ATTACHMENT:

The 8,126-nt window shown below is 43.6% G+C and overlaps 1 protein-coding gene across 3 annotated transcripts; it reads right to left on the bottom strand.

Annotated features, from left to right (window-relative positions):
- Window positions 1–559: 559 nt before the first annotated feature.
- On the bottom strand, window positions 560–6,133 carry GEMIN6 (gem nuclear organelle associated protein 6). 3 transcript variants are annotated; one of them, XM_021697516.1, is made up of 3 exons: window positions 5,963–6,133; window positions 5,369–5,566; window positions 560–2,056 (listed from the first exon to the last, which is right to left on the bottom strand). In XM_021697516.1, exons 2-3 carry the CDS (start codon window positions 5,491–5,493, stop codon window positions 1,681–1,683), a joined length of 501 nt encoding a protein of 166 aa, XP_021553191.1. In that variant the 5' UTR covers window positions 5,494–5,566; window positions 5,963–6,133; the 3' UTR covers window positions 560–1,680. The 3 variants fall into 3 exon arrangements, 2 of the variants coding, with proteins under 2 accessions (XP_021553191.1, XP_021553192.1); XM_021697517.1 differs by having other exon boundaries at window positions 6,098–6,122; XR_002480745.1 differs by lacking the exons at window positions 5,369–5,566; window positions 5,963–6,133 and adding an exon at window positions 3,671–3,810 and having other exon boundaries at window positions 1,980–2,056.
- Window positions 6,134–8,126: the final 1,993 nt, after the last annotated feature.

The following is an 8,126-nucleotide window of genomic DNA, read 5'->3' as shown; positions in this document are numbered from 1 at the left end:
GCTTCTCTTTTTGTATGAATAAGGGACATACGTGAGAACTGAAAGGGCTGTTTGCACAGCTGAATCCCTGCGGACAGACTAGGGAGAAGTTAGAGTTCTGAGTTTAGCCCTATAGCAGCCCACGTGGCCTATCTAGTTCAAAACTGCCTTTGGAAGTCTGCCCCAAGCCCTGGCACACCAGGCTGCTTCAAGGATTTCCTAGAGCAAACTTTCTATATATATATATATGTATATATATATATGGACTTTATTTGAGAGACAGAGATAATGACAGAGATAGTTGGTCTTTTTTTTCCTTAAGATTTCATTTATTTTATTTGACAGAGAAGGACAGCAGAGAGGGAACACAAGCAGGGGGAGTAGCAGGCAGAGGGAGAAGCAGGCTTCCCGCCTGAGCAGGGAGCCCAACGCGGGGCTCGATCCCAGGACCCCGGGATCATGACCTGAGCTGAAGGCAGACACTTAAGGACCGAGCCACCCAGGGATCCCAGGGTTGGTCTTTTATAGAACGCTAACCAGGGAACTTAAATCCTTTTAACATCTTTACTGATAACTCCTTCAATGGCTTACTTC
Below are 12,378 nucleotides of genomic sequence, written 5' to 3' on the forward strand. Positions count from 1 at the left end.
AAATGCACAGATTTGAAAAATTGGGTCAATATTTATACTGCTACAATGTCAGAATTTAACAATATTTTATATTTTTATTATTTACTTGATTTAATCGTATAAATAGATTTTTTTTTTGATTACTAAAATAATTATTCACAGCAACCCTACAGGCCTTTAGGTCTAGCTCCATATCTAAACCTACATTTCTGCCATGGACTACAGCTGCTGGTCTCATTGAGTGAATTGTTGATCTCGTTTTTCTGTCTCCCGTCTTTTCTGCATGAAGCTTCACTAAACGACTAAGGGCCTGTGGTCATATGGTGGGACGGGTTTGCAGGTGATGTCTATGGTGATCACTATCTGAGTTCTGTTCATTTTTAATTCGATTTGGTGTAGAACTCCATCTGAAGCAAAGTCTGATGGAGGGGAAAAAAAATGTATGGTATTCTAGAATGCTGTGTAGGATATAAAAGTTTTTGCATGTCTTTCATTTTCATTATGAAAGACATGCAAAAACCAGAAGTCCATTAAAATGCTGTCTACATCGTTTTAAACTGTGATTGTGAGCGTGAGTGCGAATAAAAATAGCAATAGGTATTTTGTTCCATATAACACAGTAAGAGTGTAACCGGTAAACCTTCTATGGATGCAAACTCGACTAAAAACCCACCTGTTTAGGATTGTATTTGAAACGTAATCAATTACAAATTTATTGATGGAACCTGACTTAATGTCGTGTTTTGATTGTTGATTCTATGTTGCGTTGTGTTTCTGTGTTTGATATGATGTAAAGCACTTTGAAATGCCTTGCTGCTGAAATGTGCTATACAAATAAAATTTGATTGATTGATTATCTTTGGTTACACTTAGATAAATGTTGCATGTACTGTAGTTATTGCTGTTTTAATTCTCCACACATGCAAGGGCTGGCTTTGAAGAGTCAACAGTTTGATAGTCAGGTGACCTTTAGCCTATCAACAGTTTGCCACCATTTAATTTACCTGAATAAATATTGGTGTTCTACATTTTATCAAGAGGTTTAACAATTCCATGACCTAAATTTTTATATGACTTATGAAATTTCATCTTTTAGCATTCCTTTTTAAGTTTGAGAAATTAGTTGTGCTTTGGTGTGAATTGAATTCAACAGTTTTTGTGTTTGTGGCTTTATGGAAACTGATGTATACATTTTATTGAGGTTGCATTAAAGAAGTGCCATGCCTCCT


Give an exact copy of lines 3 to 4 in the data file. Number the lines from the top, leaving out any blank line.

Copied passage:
- Window positions 1–559: 559 nt before the first annotated feature.
- On the bottom strand, window positions 560–6,133 carry GEMIN6 (gem nuclear organelle associated protein 6). 3 transcript variants are annotated; one of them, XM_021697516.1, is made up of 3 exons: window positions 5,963–6,133; window positions 5,369–5,566; window positions 560–2,056 (listed from the first exon to the last, which is right to left on the bottom strand). In XM_021697516.1, exons 2-3 carry the CDS (start codon window positions 5,491–5,493, stop codon window positions 1,681–1,683), a joined length of 501 nt encoding a protein of 166 aa, XP_021553191.1. In that variant the 5' UTR covers window positions 5,494–5,566; window positions 5,963–6,133; the 3' UTR covers window positions 560–1,680. The 3 variants fall into 3 exon arrangements, 2 of the variants coding, with proteins under 2 accessions (XP_021553191.1, XP_021553192.1); XM_021697517.1 differs by having other exon boundaries at window positions 6,098–6,122; XR_002480745.1 differs by lacking the exons at window positions 5,369–5,566; window positions 5,963–6,133 and adding an exon at window positions 3,671–3,810 and having other exon boundaries at window positions 1,980–2,056.